It is also possible that Mr Jonathan will get the Economic and Financial Crimes Commission (EFCC), an agency that is supposed to snuff out corruption, to probe the PDP’s defectors, some of whom have already been targeted by it. A weighty northern senator, Bukola Saraki, had already been questioned by the EFCC before holding meetings for the rebel faction in his grand house in Abuja, the capital. “Jonathan will do anything to win,” says a senior PDP man. “But he will struggle in the north where the mood is very anti-Jonathan and anti-PDP.”
One result of the in-fighting in the ruling party is that the momentum for economic reform, already flagging, has slowed even more. Few people now expect the long-stalled Petroleum Industry bill, which is meant to bring clarity to Nigeria’s oil industry, to pass. Nor will the PDP’s rows help the president to end violence and sabotage in the oil-rich south, where billions of dollars of oil money still fall into the hands of criminals and corrupt politicians, or to win the campaign against terrorists in the north. On September 28th militants from Boko Haram, a jihadist group, killed around 50 students at an agricultural college in the northern state of Yobe.
The PDP’s feuding factions are to meet for talks on October 7th. Mr Jonathan and his PDP rump may have enough oil money to buy their way out of trouble. But for the moment the pendulum has swung in the PDP rebels’ favour. Moreover, the opposition in the shape of the All Progressive Congress, a recently formed coalition of three main parties, has also been getting its act together—and will surely try to lure some of the PDP rebels onto their side. The president, who often seems a hapless (but rarely hatless) figure on the national stage, has a real fight on his hands to keep his job.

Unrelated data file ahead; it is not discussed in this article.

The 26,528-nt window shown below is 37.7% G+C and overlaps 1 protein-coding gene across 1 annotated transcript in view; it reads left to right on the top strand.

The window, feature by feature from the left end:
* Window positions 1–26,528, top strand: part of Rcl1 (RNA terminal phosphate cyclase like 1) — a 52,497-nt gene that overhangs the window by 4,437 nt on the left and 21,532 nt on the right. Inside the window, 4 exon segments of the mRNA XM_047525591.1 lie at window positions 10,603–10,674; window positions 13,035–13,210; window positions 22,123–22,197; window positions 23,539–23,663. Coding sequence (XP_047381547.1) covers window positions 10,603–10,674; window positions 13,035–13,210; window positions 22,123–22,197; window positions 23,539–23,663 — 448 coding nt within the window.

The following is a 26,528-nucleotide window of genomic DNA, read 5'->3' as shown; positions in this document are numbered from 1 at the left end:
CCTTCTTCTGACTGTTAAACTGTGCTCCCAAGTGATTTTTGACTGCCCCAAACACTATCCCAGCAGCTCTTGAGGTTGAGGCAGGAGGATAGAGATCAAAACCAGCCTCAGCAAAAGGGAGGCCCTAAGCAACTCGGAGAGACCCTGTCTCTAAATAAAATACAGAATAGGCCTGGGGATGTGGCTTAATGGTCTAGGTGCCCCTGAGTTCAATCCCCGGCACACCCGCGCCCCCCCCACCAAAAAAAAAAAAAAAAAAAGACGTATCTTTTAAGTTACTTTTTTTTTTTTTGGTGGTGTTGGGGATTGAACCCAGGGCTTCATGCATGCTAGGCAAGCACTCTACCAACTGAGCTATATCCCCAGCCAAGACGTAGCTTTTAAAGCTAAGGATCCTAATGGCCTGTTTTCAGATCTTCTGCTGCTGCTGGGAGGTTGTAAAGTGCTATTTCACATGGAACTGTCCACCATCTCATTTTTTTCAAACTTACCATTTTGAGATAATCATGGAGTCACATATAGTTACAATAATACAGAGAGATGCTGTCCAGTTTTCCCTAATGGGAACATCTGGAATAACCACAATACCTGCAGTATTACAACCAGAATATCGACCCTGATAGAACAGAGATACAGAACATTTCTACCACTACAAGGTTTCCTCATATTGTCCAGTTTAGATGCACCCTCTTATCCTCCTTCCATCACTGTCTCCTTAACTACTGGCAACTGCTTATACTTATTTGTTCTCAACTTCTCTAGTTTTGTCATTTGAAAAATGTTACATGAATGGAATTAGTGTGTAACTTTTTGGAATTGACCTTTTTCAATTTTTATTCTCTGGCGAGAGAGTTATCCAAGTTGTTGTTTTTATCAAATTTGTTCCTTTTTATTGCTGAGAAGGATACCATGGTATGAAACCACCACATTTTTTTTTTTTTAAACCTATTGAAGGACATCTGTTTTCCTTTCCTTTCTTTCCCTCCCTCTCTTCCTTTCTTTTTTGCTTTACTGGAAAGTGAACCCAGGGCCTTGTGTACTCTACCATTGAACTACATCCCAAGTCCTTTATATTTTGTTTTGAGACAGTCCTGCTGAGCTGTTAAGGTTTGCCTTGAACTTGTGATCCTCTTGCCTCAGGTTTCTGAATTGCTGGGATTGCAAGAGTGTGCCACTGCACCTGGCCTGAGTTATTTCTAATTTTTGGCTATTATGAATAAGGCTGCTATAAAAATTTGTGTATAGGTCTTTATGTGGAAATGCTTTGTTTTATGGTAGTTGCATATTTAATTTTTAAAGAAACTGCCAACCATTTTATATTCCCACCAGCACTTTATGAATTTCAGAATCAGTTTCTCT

On October 1st he handed licence certificates to 14 private companies that have been allowed to buy chunks of Nigeria’s dismally incompetent state-owned electricity behemoth. If a lot more people had reliable electricity by 2015, that might win him some crucial votes.
Posted by Editor. at 20:58
A representative for Berry would not share any other details about the boy -- Berry's second child -- including where he was born or his name.
The Oscar-winner has a 5-year-old daughter with ex-boyfriend Gabriel Aubry.
Berry, 47, married Martinez, 47, in a private ceremony in France in July. It is the third marriage for the Berry, who revealed in April that she was expecting a baby with the French actor.
Berry and Martinez began their relationship last year after meeting on the set of the film "Dark Tide."
Martinez was by her side through the last months of her bitter custody battle with Aubry, the Canadian model who fathered daughter Nahla.
They reached "an amicable agreement" over custody in November, a week after a Thanksgiving Day fistfight in Berry's Hollywood driveway between Martinez and Aubry.
Berry was previously married to former pro baseball player David Justice -- from 1993 until 1996 -- and singer Eric Benet -- from 2001 to 2004.
"This has been the biggest surprise of my life, to tell you the truth," Berry told CNN when discussing her pregnancy in April. "I thought I was kind of past the point where this could be a reality for me. So it's been a big surprise and the most wonderful."
- Alan Duke CNN
Posted by Editor. at 20:50
Electricity consumers in the country should not expect a rapid improvement in power supply any time soon despite the privatisation of the sector, the Nigerian Electricity Regulatory Commission has said.
The commission made it clear that the distribution of meters to consumers as well as the improvement of technical issues in the power business would not be achieved in the short term.
The Chairman, NERC, Dr. Sam Amadi, said private investors in the sector would need time to settle down, understand the details of the business and strategise better to service their debts.
According to him, the investors will also need time to work out how to efficiently manage the electricity networks and installations to benefit their customers.